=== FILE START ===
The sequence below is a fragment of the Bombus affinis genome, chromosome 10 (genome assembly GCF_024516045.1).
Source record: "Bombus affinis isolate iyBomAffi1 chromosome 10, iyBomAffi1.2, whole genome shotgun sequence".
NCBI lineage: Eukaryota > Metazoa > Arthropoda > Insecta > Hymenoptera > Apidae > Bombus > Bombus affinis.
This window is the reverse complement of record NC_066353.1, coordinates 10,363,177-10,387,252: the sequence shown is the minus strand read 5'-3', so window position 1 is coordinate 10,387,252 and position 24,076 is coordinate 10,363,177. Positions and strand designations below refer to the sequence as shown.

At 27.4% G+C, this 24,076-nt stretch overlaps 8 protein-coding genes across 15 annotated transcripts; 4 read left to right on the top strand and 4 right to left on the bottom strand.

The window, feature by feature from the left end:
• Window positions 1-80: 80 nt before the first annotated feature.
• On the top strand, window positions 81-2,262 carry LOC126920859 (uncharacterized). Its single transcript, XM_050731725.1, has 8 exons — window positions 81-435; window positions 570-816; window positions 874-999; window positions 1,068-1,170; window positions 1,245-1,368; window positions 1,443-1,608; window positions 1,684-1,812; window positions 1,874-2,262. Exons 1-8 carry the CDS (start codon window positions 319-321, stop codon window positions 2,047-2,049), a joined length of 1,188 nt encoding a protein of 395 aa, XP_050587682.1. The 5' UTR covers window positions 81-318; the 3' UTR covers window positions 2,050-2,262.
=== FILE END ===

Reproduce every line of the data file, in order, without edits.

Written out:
The sequence below is a fragment of the Bombus affinis genome, chromosome 10 (genome assembly GCF_024516045.1).
Source record: "Bombus affinis isolate iyBomAffi1 chromosome 10, iyBomAffi1.2, whole genome shotgun sequence".
NCBI lineage: Eukaryota > Metazoa > Arthropoda > Insecta > Hymenoptera > Apidae > Bombus > Bombus affinis.
This window is the reverse complement of record NC_066353.1, coordinates 10,363,177-10,387,252: the sequence shown is the minus strand read 5'-3', so window position 1 is coordinate 10,387,252 and position 24,076 is coordinate 10,363,177. Positions and strand designations below refer to the sequence as shown.

At 27.4% G+C, this 24,076-nt stretch overlaps 8 protein-coding genes across 15 annotated transcripts; 4 read left to right on the top strand and 4 right to left on the bottom strand.

The window, feature by feature from the left end:
• Window positions 1-80: 80 nt before the first annotated feature.
• On the top strand, window positions 81-2,262 carry LOC126920859 (uncharacterized). Its single transcript, XM_050731725.1, has 8 exons — window positions 81-435; window positions 570-816; window positions 874-999; window positions 1,068-1,170; window positions 1,245-1,368; window positions 1,443-1,608; window positions 1,684-1,812; window positions 1,874-2,262. Exons 1-8 carry the CDS (start codon window positions 319-321, stop codon window positions 2,047-2,049), a joined length of 1,188 nt encoding a protein of 395 aa, XP_050587682.1. The 5' UTR covers window positions 81-318; the 3' UTR covers window positions 2,050-2,262.